Lives of the fellows

James Bertram Collip

b.20 November 1892 d.19 June 1965
CBE(1943) BA Toronto(1912) MA Toronto(1913) PhD Toronto(1916) DSc Alberta(1924) MD Alberta(1926) Hon DSc Alberta(1924) Hon LLD Manitoba(1935) Hon DSc Harvard(1936) Hon LLD Queen’s(1941) Hon LLD Alberta(1946) Hon DSc Oxon(1946) Hon LLD Laval(1947) Hon DSc Toronto(1952) Hon DSc McGill(1955) FRSC(1925) FRCP(C)(1931) FRS(1933) FACP(1933) *FRCP(1938)

James Collip, one of Canada’s most distinguished medical scientists, was born and received his early education at Belleville. His father was James Dennis Collip and his mother formerly May F. Vance. While an undergraduate at Toronto University he was awarded a research fellowship in biochemistry, and immediately after graduation was appointed lecturer in biochemistry at the University of Alberta in Edmonton. In 1921 he joined Banting and Best in the department of J. R. Macleod at the University of Toronto in the search for insulin that resulted in the production in 1922 of an aqueous solution of sufficient purity to commence clinical trials on diabetics. The patent granted them was handed to the Board of Governors of the University to be used for medical research.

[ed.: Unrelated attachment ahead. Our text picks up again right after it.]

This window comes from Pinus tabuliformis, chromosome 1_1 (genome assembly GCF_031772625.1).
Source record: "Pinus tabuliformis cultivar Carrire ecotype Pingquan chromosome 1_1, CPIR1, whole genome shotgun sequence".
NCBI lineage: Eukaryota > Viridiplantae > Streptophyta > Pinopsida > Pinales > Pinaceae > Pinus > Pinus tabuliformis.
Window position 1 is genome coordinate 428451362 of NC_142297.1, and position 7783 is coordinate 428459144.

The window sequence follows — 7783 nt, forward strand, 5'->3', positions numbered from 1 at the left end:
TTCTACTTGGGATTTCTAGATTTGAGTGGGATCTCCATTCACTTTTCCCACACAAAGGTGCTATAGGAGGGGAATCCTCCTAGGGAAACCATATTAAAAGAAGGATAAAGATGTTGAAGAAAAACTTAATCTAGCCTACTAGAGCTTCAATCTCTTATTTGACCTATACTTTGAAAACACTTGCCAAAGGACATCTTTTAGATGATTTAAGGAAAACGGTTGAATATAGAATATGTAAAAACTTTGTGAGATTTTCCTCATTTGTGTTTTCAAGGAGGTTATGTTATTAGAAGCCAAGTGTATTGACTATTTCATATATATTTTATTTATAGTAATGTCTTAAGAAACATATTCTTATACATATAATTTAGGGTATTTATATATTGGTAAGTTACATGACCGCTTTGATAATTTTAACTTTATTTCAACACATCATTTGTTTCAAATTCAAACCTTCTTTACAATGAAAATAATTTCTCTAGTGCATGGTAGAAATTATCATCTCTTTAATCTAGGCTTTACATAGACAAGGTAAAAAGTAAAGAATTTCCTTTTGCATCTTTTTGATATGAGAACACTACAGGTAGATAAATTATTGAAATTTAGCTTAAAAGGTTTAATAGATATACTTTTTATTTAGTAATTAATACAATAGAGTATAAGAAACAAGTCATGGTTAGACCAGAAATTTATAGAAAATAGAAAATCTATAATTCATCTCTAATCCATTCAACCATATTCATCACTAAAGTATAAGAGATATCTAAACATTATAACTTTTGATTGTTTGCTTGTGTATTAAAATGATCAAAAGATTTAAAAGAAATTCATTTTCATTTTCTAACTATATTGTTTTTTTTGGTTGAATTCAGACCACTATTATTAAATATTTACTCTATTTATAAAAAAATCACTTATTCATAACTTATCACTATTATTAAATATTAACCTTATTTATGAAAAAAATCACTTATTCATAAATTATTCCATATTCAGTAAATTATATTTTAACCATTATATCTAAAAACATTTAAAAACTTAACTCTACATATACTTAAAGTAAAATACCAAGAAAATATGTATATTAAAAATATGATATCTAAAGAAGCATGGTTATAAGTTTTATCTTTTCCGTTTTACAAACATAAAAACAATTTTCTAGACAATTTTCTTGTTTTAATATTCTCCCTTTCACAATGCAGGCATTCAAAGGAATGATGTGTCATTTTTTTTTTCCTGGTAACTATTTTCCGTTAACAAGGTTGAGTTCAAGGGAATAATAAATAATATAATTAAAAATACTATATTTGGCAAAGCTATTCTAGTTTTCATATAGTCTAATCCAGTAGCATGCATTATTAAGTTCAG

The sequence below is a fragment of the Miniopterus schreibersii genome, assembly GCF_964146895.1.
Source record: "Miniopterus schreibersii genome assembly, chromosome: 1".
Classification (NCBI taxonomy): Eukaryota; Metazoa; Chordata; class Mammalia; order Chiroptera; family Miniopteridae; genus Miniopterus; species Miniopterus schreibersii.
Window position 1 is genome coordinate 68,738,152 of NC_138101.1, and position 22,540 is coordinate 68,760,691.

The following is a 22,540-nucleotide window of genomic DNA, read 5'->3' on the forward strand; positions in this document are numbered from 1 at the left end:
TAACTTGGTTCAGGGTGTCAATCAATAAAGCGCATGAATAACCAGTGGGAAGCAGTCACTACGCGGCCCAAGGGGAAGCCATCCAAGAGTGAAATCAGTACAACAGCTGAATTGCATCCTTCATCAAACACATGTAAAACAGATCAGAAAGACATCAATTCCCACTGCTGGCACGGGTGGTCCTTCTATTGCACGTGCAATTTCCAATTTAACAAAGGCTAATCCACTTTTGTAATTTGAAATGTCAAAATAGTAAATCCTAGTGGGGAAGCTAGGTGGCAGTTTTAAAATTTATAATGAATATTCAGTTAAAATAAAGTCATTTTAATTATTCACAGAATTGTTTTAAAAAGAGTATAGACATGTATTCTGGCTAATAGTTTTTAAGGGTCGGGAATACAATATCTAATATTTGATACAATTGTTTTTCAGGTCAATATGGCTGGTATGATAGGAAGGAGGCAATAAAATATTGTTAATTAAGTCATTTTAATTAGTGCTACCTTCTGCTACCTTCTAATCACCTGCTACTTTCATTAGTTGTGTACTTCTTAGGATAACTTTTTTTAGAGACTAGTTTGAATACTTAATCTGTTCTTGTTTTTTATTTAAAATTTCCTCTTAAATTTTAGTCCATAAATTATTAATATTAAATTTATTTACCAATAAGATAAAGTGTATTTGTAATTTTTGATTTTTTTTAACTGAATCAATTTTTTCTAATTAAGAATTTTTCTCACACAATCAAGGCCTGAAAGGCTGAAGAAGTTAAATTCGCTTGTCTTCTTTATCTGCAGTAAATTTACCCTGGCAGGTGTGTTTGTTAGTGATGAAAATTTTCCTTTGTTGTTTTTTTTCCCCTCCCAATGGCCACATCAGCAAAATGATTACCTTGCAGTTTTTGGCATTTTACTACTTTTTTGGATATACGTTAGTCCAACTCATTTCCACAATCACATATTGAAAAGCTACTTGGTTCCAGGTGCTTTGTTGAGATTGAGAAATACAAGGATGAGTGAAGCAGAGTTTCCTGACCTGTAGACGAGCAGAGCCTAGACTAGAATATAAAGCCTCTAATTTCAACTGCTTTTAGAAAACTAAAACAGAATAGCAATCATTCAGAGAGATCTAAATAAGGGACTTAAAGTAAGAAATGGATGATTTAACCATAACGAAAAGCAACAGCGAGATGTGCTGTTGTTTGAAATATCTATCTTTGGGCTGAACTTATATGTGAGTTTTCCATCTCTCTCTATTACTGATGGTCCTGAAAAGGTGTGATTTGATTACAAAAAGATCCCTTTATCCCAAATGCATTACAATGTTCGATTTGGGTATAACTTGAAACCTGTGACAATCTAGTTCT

Collip then went back to Alberta as professor of biochemistry and in 1926 graduated M.D., having in the interval succeeded in isolating the parathyroid hormone. Two years later he was elected to the chair at McGill University, where he led a team of research workers in endocrinology.

On the outbreak of the Second World War he was commissioned as a colonel in the R.C.A.M.C., and in 1941 became professor of endocrinology and chairman of the Associated Committee on Medical Research of the National Research Council of Canada.

For ten years from 1946 he was director of its division of medical research, combining this work with that of dean of the faculty of medicine and that of head of the department of medical research at the University of Western Ontario. These last two posts he resigned in 1961. The amount of work he got through was phenomenal. The result was an entirely new conception of glandular activity and the production of extracts that proved among the greatest contributions to modern medicine.

Deserved honours were showered on him; they included nine honorary degrees, the Flavelle medal of the Royal Society of Canada, the Frederic Newton Gisborne Starr gold medal of the Canadian Medical Association, and the Cameron prize of the University of Edinburgh.

In 1915 he married Ray Vivian Ralph; they had two daughters and one son.

Richard R Trail

* Elected under the special bye-law which provides for the election to the fellowship of "Persons holding a medical qualification, but not Members of the College, who have distinguished themselves in the practice of medicine, or in the pursuit of Medical or General Science or Literature..."

[Canad. med. Ass. J., 1965, 93, 331 (p), 425-6, 774-5, 1356-64 (p).]

(Volume V, page 81)

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